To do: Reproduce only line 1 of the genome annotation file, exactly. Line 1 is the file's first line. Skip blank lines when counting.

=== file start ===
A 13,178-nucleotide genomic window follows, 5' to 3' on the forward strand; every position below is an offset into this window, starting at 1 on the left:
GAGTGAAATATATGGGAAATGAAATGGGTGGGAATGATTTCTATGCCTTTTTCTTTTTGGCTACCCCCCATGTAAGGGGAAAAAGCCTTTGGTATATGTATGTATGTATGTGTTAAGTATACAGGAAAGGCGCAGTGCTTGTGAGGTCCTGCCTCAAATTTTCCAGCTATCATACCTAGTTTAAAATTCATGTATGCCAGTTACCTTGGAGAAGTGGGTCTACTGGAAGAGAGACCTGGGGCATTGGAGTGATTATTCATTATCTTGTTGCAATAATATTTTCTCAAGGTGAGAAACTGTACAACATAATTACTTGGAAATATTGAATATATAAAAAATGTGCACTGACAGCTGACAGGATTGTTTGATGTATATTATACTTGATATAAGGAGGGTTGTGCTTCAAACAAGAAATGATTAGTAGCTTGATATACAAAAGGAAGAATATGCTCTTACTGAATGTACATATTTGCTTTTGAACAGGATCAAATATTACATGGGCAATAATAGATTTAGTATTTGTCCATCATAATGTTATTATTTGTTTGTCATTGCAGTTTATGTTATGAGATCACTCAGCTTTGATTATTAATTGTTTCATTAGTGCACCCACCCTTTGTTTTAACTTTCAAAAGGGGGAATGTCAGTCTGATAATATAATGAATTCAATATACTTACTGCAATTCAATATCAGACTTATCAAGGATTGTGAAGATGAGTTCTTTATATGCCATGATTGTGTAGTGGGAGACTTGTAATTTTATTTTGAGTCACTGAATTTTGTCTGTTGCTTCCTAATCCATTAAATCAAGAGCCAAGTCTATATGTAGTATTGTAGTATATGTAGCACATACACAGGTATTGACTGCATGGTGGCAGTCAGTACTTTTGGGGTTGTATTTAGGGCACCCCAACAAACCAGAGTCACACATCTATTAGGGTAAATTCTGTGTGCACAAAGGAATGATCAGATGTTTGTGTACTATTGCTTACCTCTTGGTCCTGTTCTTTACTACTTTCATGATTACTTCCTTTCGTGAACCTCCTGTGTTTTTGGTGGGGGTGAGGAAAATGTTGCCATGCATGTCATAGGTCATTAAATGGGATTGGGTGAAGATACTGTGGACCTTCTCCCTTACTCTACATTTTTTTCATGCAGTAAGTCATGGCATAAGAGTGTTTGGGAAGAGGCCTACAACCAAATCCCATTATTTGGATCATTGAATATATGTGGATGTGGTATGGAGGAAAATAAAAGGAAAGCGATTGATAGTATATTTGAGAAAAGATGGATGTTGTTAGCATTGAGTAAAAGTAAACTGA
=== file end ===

A 13,178-nucleotide genomic window follows, 5' to 3' on the forward strand; every position below is an offset into this window, starting at 1 on the left: